‘When will it end?’: Preps pop burning questions on COVID

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When Sophie Burke’s prep class discusses COVID-19, they don’t raise concerns about catching it themselves. They want to know when disruption from the pandemic will end.

“I wish I knew the answer,” Ms Burke, foundation teacher at Resurrection Primary School in Kings Park, said.

Prep students Aeyana and Nancy are back at school as lockdown 6.0 ends. Credit:Penny Stephens

“I don’t think they’re worried, they’re just a bit confused about when it will end and why it happened.

“In the classroom we talk about it a lot, helping them understand why we’ve provided them with masks, why we’re all wearing masks.”

After almost a term of remote learning during Victoria’s latest COVID-19 wave, all 75 preps returned to the Catholic school in Melbourne’s outer north-west this week.

“I think the parents were just as excited as the kids to come back,” Ms Burke said.

Tina King, of the Australian Principals Federation, said a small proportion of families were keeping their preppies at home because of Victoria’s high COVID-19 case numbers.

“At the back of our minds we’re dealing with fear and apprehension,” Ms King said.

But she predicted these students would return this month as the state hits vaccination targets.

Ms King said most preps barrelled through school gates on Monday and schools had newfound confidence too.

“It’s like a grey cloud has lifted,” Ms King said. “There’s not that fear of going back to lockdown.

“They now know [COVID cases] will be dealt with at a local level, so they can bounce back after a short period [of isolation].”

Under new rules for coronavirus cases at schools, secondary students who are close contacts and who have had two jabs will be free to return to classes after a day-six test. Primary school students and unvaccinated students must isolate for 14 days.

Schools are also using different strategies to help primary school students make the social and psychological switch back to face-to-face learning.

Students at Quarry Hill Primary using Unboxy, a building game schools are using to help kids settle back into school after lockdown.

After weeks of learning on screens and while isolated from each other, year 5 and 6 students at Quarry Hill Primary in Bendigo were set a hands-on challenge on their first day back last Thursday.

A stack of geometric cardboard shapes and connectors were laid out on the classroom floor, and the kids were directed to divide into groups and try to piece together the biggest flower they could build.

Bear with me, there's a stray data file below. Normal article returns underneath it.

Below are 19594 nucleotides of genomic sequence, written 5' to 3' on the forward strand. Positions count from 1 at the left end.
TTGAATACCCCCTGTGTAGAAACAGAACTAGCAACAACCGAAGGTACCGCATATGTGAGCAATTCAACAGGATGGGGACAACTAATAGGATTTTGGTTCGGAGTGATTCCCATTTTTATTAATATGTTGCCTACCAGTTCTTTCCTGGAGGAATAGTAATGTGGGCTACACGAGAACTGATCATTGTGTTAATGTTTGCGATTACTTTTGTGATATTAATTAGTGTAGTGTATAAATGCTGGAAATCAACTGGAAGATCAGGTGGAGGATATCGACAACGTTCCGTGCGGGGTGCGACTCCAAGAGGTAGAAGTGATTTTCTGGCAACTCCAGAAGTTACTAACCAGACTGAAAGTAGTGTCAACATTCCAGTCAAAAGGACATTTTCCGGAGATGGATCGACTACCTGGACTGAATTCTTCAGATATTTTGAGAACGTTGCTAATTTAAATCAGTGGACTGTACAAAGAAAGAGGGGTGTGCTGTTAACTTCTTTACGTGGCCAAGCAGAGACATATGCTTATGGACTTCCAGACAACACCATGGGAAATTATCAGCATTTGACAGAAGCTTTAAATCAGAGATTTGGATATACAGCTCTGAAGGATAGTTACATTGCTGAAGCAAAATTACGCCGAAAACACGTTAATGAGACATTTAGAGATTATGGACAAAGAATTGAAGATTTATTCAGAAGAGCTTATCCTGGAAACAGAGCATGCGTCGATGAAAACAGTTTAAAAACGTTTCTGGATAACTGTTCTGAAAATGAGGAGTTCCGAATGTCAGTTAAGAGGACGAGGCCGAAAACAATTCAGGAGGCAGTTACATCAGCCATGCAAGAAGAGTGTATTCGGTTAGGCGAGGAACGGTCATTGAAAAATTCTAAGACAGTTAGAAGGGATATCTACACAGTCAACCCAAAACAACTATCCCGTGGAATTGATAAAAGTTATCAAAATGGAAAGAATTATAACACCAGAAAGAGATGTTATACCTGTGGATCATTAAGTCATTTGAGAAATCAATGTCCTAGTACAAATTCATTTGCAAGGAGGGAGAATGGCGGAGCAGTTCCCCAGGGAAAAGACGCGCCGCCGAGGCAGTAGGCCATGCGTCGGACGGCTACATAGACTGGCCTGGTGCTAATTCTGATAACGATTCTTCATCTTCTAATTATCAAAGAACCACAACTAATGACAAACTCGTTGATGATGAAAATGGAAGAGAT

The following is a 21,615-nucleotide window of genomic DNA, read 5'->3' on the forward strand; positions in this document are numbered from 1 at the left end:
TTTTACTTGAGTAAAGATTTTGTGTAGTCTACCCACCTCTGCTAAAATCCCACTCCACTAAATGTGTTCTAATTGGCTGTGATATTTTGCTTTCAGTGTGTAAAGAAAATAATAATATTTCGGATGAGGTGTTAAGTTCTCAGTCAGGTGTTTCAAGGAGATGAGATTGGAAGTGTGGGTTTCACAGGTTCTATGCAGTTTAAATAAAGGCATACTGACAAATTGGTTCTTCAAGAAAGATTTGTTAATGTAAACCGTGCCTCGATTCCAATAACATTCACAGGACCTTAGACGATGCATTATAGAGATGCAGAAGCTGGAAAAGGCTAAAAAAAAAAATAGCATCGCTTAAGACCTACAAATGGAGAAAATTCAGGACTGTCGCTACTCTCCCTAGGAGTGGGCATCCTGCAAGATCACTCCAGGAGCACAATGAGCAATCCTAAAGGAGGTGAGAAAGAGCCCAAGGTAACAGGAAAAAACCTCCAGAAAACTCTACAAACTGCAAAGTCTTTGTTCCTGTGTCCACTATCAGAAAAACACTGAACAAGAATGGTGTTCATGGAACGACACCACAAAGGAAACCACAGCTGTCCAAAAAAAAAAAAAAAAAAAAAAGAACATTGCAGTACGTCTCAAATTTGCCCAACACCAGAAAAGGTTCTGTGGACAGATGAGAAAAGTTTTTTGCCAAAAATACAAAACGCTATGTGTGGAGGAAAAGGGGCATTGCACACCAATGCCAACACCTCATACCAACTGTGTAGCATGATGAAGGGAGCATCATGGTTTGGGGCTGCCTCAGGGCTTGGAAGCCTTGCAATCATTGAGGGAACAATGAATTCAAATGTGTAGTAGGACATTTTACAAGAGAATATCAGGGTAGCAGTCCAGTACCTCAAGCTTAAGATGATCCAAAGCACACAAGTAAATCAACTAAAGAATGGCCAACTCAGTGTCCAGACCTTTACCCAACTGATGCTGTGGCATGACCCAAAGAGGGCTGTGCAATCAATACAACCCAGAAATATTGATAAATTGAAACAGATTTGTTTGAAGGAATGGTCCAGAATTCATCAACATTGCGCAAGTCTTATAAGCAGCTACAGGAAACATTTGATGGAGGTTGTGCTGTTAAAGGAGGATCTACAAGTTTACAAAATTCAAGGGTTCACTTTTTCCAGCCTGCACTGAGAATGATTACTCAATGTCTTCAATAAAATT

Teacher Tonya Van Deurse said the exercise was part STEM lesson, part bonding session.

“We wanted something for the kids to look forward to when they came back,” she said. “Remote learning has been a bit of a slog for a lot of them and we wanted [their return] to involve not just seeing their friends, but some fun things that they don’t get to do at home either.”

The shapes are a collaboration between education researchers at La Trobe University and architecture firm Y2 and were designed during the pandemic as a tool to help children transition back into the classroom after an extended absence.

Ms Van Deurse said students had adapted to the COVID protocols such as hand sanitising and mask wearing quickly. The return to good learning habits would take more time, she said.

“It’s [like] the start of the year again, just getting them to interact with each other,” she said. “And some of them have become very work-shy over remote learning, so we’re trying to instil enthusiasm to get their work done … and take advantage of being at school.”

Schools are doing a variety of things to reduce the risk of infection. They are leaving windows and doors open, eating lunch outside, having staggered lunch breaks, staff are wearing masks and must be vaccinated. Masks are compulsory for years 3 and above and encouraged for younger students.

Ms Burke advised parents and carers to talk to children about how schools would be different.

“Helping them understand that these are the things we’re doing, so we can keep other people safe and keep ourselves safe,” she said.

The government recently fast-tracked the return of some year levels on the back of Victoria’s rapidly growing vaccination rate. All students will be back full-time from November 5.

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